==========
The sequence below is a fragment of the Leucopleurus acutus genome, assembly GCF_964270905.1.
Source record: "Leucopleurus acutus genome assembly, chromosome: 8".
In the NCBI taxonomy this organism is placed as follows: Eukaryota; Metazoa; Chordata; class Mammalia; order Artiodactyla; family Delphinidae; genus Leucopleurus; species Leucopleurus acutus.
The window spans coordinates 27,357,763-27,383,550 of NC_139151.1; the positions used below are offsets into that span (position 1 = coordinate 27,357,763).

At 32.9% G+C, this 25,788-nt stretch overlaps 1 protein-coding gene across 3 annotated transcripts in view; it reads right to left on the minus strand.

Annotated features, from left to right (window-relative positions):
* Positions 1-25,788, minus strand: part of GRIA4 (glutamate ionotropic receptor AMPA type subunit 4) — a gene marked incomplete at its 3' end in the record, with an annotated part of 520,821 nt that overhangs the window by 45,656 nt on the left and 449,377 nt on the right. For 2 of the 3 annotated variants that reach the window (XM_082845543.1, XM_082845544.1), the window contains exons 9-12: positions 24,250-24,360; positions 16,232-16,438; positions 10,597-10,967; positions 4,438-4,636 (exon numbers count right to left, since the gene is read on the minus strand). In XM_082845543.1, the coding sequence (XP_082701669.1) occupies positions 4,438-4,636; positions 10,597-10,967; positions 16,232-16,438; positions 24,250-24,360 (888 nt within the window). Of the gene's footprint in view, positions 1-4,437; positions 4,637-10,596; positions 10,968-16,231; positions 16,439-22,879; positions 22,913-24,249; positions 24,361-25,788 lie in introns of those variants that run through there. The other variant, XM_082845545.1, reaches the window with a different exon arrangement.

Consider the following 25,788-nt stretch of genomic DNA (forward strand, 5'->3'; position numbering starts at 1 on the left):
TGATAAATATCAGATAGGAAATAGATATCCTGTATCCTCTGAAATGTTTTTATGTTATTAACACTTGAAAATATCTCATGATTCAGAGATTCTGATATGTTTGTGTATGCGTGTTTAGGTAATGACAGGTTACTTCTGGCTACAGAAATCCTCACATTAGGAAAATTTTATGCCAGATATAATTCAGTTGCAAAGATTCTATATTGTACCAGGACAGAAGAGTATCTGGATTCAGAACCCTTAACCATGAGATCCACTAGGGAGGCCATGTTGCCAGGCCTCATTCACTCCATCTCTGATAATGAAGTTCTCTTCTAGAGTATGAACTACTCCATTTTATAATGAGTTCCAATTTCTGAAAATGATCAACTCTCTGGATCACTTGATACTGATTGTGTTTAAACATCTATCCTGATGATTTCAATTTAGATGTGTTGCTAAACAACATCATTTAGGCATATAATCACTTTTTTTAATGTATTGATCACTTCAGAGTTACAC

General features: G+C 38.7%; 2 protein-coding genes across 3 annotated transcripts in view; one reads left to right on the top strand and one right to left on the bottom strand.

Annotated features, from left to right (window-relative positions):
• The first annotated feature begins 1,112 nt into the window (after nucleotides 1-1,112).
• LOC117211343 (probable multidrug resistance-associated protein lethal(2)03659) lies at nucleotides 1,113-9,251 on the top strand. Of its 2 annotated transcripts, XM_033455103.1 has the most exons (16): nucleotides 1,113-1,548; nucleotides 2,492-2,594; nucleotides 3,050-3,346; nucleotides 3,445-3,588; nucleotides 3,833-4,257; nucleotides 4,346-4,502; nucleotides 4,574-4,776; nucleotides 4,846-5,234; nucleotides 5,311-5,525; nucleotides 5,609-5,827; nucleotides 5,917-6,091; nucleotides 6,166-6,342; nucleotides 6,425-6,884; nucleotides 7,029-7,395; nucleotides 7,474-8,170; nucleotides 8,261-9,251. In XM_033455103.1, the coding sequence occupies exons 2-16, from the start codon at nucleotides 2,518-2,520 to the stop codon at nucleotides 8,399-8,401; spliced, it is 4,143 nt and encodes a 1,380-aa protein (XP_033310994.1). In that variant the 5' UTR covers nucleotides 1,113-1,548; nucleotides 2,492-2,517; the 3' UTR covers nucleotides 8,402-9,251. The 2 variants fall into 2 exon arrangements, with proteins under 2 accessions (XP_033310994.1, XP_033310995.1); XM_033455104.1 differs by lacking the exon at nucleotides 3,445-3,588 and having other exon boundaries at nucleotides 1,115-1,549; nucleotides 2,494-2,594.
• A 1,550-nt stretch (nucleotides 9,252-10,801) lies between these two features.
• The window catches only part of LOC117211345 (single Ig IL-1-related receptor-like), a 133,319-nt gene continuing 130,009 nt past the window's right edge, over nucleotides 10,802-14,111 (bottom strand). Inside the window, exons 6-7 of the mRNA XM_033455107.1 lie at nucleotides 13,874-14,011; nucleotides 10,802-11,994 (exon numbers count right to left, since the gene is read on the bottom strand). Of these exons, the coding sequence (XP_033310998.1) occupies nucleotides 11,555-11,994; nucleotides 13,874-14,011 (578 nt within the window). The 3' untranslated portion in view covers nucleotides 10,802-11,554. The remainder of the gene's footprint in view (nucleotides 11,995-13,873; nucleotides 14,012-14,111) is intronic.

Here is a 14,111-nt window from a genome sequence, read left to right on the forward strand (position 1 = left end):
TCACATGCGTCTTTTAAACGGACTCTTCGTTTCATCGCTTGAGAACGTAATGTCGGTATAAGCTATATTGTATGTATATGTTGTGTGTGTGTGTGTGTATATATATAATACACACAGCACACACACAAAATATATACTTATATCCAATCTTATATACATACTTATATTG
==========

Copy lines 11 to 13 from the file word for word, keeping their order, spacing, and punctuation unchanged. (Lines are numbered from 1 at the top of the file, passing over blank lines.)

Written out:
Annotated features, from left to right (window-relative positions):
• The first annotated feature begins 1,112 nt into the window (after nucleotides 1-1,112).
• LOC117211343 (probable multidrug resistance-associated protein lethal(2)03659) lies at nucleotides 1,113-9,251 on the top strand. Of its 2 annotated transcripts, XM_033455103.1 has the most exons (16): nucleotides 1,113-1,548; nucleotides 2,492-2,594; nucleotides 3,050-3,346; nucleotides 3,445-3,588; nucleotides 3,833-4,257; nucleotides 4,346-4,502; nucleotides 4,574-4,776; nucleotides 4,846-5,234; nucleotides 5,311-5,525; nucleotides 5,609-5,827; nucleotides 5,917-6,091; nucleotides 6,166-6,342; nucleotides 6,425-6,884; nucleotides 7,029-7,395; nucleotides 7,474-8,170; nucleotides 8,261-9,251. In XM_033455103.1, the coding sequence occupies exons 2-16, from the start codon at nucleotides 2,518-2,520 to the stop codon at nucleotides 8,399-8,401; spliced, it is 4,143 nt and encodes a 1,380-aa protein (XP_033310994.1). In that variant the 5' UTR covers nucleotides 1,113-1,548; nucleotides 2,492-2,517; the 3' UTR covers nucleotides 8,402-9,251. The 2 variants fall into 2 exon arrangements, with proteins under 2 accessions (XP_033310994.1, XP_033310995.1); XM_033455104.1 differs by lacking the exon at nucleotides 3,445-3,588 and having other exon boundaries at nucleotides 1,115-1,549; nucleotides 2,494-2,594.